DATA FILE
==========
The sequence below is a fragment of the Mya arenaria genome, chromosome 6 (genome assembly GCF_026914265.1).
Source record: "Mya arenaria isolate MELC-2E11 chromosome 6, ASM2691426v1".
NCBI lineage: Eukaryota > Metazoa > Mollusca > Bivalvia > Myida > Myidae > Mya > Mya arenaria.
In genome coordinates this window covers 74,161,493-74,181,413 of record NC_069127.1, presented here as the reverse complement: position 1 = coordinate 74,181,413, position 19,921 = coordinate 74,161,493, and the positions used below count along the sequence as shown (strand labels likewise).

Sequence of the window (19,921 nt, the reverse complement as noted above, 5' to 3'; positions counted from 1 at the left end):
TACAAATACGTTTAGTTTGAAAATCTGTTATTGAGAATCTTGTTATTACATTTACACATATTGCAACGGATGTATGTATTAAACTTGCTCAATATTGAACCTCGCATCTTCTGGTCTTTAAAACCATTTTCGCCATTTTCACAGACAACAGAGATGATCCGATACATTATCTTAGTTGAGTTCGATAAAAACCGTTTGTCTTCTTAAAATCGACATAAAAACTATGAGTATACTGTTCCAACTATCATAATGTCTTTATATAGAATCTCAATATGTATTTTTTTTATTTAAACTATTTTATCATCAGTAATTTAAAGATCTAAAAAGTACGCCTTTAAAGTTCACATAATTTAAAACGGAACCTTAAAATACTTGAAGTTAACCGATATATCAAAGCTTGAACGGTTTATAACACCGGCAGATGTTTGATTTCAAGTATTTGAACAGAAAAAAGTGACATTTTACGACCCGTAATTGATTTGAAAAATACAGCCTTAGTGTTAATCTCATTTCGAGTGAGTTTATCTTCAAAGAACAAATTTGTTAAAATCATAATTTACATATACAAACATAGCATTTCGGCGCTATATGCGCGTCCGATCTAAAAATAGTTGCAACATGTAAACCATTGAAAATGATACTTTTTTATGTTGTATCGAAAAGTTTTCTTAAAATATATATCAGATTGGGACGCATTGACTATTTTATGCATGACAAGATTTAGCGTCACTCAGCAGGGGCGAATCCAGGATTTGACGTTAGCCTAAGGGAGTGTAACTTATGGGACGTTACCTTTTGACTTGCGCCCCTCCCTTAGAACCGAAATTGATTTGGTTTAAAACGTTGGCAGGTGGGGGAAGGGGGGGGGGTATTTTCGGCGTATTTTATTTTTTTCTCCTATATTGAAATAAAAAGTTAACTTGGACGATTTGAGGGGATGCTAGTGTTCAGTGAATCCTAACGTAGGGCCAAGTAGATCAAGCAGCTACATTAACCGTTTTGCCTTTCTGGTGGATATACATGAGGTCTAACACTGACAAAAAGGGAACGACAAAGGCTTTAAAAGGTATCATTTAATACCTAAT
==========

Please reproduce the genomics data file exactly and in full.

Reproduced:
The sequence below is a fragment of the Mya arenaria genome, chromosome 6 (genome assembly GCF_026914265.1).
Source record: "Mya arenaria isolate MELC-2E11 chromosome 6, ASM2691426v1".
NCBI lineage: Eukaryota > Metazoa > Mollusca > Bivalvia > Myida > Myidae > Mya > Mya arenaria.
In genome coordinates this window covers 74,161,493-74,181,413 of record NC_069127.1, presented here as the reverse complement: position 1 = coordinate 74,181,413, position 19,921 = coordinate 74,161,493, and the positions used below count along the sequence as shown (strand labels likewise).

Sequence of the window (19,921 nt, the reverse complement as noted above, 5' to 3'; positions counted from 1 at the left end):
TACAAATACGTTTAGTTTGAAAATCTGTTATTGAGAATCTTGTTATTACATTTACACATATTGCAACGGATGTATGTATTAAACTTGCTCAATATTGAACCTCGCATCTTCTGGTCTTTAAAACCATTTTCGCCATTTTCACAGACAACAGAGATGATCCGATACATTATCTTAGTTGAGTTCGATAAAAACCGTTTGTCTTCTTAAAATCGACATAAAAACTATGAGTATACTGTTCCAACTATCATAATGTCTTTATATAGAATCTCAATATGTATTTTTTTTATTTAAACTATTTTATCATCAGTAATTTAAAGATCTAAAAAGTACGCCTTTAAAGTTCACATAATTTAAAACGGAACCTTAAAATACTTGAAGTTAACCGATATATCAAAGCTTGAACGGTTTATAACACCGGCAGATGTTTGATTTCAAGTATTTGAACAGAAAAAAGTGACATTTTACGACCCGTAATTGATTTGAAAAATACAGCCTTAGTGTTAATCTCATTTCGAGTGAGTTTATCTTCAAAGAACAAATTTGTTAAAATCATAATTTACATATACAAACATAGCATTTCGGCGCTATATGCGCGTCCGATCTAAAAATAGTTGCAACATGTAAACCATTGAAAATGATACTTTTTTATGTTGTATCGAAAAGTTTTCTTAAAATATATATCAGATTGGGACGCATTGACTATTTTATGCATGACAAGATTTAGCGTCACTCAGCAGGGGCGAATCCAGGATTTGACGTTAGCCTAAGGGAGTGTAACTTATGGGACGTTACCTTTTGACTTGCGCCCCTCCCTTAGAACCGAAATTGATTTGGTTTAAAACGTTGGCAGGTGGGGGAAGGGGGGGGGGTATTTTCGGCGTATTTTATTTTTTTCTCCTATATTGAAATAAAAAGTTAACTTGGACGATTTGAGGGGATGCTAGTGTTCAGTGAATCCTAACGTAGGGCCAAGTAGATCAAGCAGCTACATTAACCGTTTTGCCTTTCTGGTGGATATACATGAGGTCTAACACTGACAAAAAGGGAACGACAAAGGCTTTAAAAGGTATCATTTAATACCTAAT